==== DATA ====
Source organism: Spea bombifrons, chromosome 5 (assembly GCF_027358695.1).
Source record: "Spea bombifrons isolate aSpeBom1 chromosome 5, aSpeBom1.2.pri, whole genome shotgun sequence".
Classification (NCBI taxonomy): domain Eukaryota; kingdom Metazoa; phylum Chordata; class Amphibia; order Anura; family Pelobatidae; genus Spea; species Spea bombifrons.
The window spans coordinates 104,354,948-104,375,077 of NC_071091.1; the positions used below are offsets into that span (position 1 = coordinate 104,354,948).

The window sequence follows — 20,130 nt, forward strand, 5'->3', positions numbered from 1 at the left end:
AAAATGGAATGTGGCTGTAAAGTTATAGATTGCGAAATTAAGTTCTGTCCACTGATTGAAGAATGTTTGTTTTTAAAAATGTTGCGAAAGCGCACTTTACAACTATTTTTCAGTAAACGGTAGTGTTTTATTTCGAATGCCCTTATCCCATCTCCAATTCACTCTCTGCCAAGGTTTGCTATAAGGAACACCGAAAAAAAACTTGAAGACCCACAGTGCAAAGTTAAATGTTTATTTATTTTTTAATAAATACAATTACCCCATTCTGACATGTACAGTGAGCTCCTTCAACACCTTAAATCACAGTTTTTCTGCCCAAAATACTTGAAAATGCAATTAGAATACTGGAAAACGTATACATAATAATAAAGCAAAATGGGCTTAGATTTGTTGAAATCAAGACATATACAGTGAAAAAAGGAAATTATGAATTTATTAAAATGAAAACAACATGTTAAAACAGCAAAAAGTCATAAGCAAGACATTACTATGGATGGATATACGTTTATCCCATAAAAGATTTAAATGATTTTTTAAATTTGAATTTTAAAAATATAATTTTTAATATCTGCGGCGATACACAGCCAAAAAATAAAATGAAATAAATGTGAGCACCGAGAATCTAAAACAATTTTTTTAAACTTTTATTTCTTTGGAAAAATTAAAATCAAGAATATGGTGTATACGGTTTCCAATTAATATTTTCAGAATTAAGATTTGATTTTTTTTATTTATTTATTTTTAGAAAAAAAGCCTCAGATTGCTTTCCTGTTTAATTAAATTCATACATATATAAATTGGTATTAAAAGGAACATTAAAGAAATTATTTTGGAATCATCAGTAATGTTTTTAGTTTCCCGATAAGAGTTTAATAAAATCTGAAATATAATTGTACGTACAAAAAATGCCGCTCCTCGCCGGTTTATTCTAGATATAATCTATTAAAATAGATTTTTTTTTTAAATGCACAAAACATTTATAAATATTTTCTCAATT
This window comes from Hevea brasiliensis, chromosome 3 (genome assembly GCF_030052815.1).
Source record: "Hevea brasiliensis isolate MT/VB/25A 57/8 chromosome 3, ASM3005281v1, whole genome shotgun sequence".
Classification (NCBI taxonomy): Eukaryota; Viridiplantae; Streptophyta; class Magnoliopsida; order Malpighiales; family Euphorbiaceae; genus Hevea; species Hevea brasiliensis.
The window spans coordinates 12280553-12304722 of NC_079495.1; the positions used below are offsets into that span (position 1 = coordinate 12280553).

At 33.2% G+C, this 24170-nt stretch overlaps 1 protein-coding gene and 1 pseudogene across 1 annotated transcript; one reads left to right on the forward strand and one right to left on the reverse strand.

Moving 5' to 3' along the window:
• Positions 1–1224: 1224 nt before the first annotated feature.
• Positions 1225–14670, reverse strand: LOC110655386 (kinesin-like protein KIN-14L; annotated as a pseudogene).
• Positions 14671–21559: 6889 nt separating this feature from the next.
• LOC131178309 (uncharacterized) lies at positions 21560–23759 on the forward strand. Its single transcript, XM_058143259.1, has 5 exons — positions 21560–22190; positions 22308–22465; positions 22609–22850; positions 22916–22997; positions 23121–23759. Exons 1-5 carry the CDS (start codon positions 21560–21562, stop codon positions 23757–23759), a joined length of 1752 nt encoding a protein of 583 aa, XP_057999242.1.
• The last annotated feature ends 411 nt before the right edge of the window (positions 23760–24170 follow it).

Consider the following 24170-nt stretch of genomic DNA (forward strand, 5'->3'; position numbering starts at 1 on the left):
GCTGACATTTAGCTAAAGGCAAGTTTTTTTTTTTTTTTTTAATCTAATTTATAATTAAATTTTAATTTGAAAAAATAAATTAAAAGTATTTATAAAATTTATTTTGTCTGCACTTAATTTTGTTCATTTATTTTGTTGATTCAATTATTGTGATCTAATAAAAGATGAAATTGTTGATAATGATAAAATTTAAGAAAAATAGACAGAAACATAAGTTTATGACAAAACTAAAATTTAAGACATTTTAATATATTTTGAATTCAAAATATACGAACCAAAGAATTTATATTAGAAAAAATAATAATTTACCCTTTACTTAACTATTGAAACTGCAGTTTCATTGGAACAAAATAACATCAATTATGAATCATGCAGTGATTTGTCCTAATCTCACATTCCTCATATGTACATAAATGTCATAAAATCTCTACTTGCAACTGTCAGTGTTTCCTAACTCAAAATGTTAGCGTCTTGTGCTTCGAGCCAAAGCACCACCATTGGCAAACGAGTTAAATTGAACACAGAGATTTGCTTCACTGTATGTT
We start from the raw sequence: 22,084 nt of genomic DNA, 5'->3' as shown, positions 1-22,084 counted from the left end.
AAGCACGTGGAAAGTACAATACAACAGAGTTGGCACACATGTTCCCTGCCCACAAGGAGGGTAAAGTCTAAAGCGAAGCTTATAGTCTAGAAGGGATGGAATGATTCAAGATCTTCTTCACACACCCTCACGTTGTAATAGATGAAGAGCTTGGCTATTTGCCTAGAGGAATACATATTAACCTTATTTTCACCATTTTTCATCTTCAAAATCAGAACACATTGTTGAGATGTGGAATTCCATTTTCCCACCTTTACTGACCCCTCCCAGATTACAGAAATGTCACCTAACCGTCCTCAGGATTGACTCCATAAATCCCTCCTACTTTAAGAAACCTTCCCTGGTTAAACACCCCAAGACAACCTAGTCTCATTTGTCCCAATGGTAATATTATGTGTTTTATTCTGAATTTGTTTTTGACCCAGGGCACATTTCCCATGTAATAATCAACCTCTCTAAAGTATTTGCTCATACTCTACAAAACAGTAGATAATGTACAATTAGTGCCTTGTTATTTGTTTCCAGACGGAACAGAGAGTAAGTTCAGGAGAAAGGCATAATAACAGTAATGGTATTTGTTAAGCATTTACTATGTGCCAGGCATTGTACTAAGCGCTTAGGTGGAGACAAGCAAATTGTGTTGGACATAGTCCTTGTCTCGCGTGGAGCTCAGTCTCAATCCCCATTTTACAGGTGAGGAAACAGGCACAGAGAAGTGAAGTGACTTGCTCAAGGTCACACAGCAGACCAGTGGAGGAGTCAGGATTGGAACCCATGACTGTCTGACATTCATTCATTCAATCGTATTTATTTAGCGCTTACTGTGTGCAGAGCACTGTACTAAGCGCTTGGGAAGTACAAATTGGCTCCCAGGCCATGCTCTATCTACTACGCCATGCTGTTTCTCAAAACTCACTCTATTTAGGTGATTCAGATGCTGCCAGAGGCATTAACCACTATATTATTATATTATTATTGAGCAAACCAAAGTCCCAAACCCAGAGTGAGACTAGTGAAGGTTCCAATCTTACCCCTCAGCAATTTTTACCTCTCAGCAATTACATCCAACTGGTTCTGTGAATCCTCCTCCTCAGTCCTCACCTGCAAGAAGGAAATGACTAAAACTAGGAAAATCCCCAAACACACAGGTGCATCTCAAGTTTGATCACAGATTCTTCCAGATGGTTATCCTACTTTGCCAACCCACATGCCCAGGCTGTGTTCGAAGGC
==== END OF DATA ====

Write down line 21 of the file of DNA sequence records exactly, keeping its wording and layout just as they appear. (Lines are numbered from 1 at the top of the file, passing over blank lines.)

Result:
AAGCACGTGGAAAGTACAATACAACAGAGTTGGCACACATGTTCCCTGCCCACAAGGAGGGTAAAGTCTAAAGCGAAGCTTATAGTCTAGAAGGGATGGAATGATTCAAGATCTTCTTCACACACCCTCACGTTGTAATAGATGAAGAGCTTGGCTATTTGCCTAGAGGAATACATATTAACCTTATTTTCACCATTTTTCATCTTCAAAATCAGAACACATTGTTGAGATGTGGAATTCCATTTTCCCACCTTTACTGACCCCTCCCAGATTACAGAAATGTCACCTAACCGTCCTCAGGATTGACTCCATAAATCCCTCCTACTTTAAGAAACCTTCCCTGGTTAAACACCCCAAGACAACCTAGTCTCATTTGTCCCAATGGTAATATTATGTGTTTTATTCTGAATTTGTTTTTGACCCAGGGCACATTTCCCATGTAATAATCAACCTCTCTAAAGTATTTGCTCATACTCTACAAAACAGTAGATAATGTACAATTAGTGCCTTGTTATTTGTTTCCAGACGGAACAGAGAGTAAGTTCAGGAGAAAGGCATAATAACAGTAATGGTATTTGTTAAGCATTTACTATGTGCCAGGCATTGTACTAAGCGCTTAGGTGGAGACAAGCAAATTGTGTTGGACATAGTCCTTGTCTCGCGTGGAGCTCAGTCTCAATCCCCATTTTACAGGTGAGGAAACAGGCACAGAGAAGTGAAGTGACTTGCTCAAGGTCACACAGCAGACCAGTGGAGGAGTCAGGATTGGAACCCATGACTGTCTGACATTCATTCATTCAATCGTATTTATTTAGCGCTTACTGTGTGCAGAGCACTGTACTAAGCGCTTGGGAAGTACAAATTGGCTCCCAGGCCATGCTCTATCTACTACGCCATGCTGTTTCTCAAAACTCACTCTATTTAGGTGATTCAGATGCTGCCAGAGGCATTAACCACTATATTATTATATTATTATTGAGCAAACCAAAGTCCCAAACCCAGAGTGAGACTAGTGAAGGTTCCAATCTTACCCCTCAGCAATTTTTACCTCTCAGCAATTACATCCAACTGGTTCTGTGAATCCTCCTCCTCAGTCCTCACCTGCAAGAAGGAAATGACTAAAACTAGGAAAATCCCCAAACACACAGGTGCATCTCAAGTTTGATCACAGATTCTTCCAGATGGTTATCCTACTTTGCCAACCCACATGCCCAGGCTGTGTTCGAAGGC